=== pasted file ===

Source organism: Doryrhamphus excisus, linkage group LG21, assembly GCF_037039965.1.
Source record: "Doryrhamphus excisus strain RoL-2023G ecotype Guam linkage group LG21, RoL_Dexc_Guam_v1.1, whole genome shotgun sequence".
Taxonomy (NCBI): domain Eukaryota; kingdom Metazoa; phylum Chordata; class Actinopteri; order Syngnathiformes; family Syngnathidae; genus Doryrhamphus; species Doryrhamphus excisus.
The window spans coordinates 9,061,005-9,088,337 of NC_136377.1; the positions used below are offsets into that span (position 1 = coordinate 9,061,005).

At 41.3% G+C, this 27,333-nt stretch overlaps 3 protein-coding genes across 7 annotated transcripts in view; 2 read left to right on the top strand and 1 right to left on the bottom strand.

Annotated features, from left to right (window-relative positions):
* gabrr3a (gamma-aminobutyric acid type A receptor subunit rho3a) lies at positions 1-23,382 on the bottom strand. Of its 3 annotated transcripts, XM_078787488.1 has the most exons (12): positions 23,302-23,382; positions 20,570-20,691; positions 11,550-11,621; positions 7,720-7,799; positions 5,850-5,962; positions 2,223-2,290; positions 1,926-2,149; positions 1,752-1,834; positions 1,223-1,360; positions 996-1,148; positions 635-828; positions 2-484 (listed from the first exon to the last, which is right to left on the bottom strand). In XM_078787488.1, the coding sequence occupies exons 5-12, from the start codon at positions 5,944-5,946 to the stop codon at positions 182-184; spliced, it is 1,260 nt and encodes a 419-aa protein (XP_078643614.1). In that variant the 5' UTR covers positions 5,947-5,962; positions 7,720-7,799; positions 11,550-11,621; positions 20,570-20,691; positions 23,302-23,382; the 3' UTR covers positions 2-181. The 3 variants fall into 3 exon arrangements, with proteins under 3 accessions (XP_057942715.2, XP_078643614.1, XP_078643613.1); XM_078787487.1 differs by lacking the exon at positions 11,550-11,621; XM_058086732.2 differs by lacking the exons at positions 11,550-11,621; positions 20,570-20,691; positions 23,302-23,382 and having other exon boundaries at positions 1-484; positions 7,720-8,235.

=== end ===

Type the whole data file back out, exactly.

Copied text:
Source organism: Doryrhamphus excisus, linkage group LG21, assembly GCF_037039965.1.
Source record: "Doryrhamphus excisus strain RoL-2023G ecotype Guam linkage group LG21, RoL_Dexc_Guam_v1.1, whole genome shotgun sequence".
Taxonomy (NCBI): domain Eukaryota; kingdom Metazoa; phylum Chordata; class Actinopteri; order Syngnathiformes; family Syngnathidae; genus Doryrhamphus; species Doryrhamphus excisus.
The window spans coordinates 9,061,005-9,088,337 of NC_136377.1; the positions used below are offsets into that span (position 1 = coordinate 9,061,005).

At 41.3% G+C, this 27,333-nt stretch overlaps 3 protein-coding genes across 7 annotated transcripts in view; 2 read left to right on the top strand and 1 right to left on the bottom strand.

Annotated features, from left to right (window-relative positions):
* gabrr3a (gamma-aminobutyric acid type A receptor subunit rho3a) lies at positions 1-23,382 on the bottom strand. Of its 3 annotated transcripts, XM_078787488.1 has the most exons (12): positions 23,302-23,382; positions 20,570-20,691; positions 11,550-11,621; positions 7,720-7,799; positions 5,850-5,962; positions 2,223-2,290; positions 1,926-2,149; positions 1,752-1,834; positions 1,223-1,360; positions 996-1,148; positions 635-828; positions 2-484 (listed from the first exon to the last, which is right to left on the bottom strand). In XM_078787488.1, the coding sequence occupies exons 5-12, from the start codon at positions 5,944-5,946 to the stop codon at positions 182-184; spliced, it is 1,260 nt and encodes a 419-aa protein (XP_078643614.1). In that variant the 5' UTR covers positions 5,947-5,962; positions 7,720-7,799; positions 11,550-11,621; positions 20,570-20,691; positions 23,302-23,382; the 3' UTR covers positions 2-181. The 3 variants fall into 3 exon arrangements, with proteins under 3 accessions (XP_057942715.2, XP_078643614.1, XP_078643613.1); XM_078787487.1 differs by lacking the exon at positions 11,550-11,621; XM_058086732.2 differs by lacking the exons at positions 11,550-11,621; positions 20,570-20,691; positions 23,302-23,382 and having other exon boundaries at positions 1-484; positions 7,720-8,235.